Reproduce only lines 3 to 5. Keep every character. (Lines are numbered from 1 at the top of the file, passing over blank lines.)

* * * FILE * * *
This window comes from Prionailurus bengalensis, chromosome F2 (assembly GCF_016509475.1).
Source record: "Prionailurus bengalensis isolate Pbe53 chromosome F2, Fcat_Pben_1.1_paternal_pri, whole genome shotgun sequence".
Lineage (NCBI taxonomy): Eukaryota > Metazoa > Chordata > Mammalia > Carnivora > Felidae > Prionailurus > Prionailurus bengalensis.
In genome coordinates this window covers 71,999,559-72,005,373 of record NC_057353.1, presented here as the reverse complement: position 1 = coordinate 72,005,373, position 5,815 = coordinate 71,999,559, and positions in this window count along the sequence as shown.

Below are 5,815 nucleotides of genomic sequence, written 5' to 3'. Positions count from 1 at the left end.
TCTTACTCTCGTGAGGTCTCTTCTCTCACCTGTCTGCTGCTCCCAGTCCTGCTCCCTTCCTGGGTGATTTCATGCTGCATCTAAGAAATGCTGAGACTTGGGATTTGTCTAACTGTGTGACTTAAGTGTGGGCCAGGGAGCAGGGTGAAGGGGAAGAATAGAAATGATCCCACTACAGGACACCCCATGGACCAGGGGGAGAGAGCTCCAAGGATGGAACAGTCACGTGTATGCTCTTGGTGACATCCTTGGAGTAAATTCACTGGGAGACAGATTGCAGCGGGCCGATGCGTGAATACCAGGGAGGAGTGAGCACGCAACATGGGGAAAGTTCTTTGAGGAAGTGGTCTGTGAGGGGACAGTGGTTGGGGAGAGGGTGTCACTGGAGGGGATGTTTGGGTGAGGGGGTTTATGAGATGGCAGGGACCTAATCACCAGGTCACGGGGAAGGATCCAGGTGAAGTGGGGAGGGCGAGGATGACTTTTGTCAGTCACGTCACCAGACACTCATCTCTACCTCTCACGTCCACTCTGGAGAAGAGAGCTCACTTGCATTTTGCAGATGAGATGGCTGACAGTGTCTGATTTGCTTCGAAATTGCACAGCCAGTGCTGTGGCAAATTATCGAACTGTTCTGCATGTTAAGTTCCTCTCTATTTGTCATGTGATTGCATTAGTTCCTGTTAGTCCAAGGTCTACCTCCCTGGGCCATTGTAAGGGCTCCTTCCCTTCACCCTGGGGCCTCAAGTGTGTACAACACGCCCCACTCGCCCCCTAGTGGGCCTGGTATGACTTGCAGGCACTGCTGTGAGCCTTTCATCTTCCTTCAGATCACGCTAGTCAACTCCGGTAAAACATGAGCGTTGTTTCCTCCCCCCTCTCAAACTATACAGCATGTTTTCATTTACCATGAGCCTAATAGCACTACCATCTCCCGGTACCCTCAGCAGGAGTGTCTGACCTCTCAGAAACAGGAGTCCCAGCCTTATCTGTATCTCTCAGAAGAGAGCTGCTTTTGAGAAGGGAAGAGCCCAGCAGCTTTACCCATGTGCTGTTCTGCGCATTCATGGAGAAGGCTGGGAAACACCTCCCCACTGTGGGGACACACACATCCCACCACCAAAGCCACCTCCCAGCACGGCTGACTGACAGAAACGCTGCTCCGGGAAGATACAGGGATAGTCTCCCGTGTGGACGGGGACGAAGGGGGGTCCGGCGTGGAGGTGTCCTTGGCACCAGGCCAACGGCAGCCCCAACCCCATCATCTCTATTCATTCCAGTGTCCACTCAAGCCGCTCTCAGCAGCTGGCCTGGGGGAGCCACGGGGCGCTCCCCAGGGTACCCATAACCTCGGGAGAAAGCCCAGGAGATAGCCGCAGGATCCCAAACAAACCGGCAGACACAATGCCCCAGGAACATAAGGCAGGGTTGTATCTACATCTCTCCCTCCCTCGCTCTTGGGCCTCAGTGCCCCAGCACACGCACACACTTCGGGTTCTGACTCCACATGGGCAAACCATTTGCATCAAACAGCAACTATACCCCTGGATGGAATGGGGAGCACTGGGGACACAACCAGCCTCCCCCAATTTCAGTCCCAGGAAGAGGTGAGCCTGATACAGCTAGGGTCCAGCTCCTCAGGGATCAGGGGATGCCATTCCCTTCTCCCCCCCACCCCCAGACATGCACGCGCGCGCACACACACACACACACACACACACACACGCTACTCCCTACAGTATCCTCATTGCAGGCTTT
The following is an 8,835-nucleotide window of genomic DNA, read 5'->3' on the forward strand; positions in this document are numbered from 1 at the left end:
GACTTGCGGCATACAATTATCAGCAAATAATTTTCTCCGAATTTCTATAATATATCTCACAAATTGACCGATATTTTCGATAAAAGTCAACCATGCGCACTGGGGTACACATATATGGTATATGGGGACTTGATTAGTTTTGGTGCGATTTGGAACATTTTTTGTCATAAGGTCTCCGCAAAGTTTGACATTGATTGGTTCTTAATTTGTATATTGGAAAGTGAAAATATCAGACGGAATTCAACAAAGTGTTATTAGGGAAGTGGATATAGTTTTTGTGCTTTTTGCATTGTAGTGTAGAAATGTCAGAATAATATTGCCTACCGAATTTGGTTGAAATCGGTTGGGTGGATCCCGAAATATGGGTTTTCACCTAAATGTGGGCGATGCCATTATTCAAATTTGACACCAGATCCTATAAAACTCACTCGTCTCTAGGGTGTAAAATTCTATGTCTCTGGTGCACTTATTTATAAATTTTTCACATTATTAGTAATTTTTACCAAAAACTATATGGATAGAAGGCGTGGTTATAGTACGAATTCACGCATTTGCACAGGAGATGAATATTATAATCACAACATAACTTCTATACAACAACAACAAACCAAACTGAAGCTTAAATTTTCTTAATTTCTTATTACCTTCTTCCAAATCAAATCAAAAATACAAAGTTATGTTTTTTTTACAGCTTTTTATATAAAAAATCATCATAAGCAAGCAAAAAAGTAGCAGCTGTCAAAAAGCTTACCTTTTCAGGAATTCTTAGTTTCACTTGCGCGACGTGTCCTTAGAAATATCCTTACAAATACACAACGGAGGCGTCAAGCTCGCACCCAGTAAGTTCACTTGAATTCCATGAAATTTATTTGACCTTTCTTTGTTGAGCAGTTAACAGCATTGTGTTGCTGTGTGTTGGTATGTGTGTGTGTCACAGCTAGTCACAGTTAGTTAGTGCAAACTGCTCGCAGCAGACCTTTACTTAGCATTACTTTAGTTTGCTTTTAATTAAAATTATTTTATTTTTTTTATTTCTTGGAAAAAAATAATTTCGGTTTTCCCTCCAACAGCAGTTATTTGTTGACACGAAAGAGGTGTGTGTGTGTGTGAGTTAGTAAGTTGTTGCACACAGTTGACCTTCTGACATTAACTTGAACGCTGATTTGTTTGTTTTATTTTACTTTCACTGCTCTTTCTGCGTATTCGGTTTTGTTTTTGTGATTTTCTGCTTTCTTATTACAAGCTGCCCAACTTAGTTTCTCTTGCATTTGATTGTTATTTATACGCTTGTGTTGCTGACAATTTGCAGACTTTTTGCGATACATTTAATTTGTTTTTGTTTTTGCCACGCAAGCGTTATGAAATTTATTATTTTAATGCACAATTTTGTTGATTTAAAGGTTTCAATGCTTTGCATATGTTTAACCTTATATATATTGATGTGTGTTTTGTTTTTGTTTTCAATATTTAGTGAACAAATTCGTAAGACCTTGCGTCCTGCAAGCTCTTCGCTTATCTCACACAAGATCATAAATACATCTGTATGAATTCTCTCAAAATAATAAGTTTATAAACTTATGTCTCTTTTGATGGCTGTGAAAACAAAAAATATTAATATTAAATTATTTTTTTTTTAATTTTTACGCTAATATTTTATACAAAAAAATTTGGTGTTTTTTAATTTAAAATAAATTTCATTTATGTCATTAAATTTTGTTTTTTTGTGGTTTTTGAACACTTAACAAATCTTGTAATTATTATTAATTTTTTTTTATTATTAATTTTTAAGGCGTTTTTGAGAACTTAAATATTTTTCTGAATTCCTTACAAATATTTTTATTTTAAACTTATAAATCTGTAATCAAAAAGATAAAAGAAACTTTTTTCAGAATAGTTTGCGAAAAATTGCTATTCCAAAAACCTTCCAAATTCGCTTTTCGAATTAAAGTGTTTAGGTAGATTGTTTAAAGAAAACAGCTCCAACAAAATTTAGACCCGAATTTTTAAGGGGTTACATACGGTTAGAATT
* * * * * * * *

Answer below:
Lineage (NCBI taxonomy): Eukaryota > Metazoa > Chordata > Mammalia > Carnivora > Felidae > Prionailurus > Prionailurus bengalensis.
In genome coordinates this window covers 71,999,559-72,005,373 of record NC_057353.1, presented here as the reverse complement: position 1 = coordinate 72,005,373, position 5,815 = coordinate 71,999,559, and positions in this window count along the sequence as shown.

Below are 5,815 nucleotides of genomic sequence, written 5' to 3'. Positions count from 1 at the left end.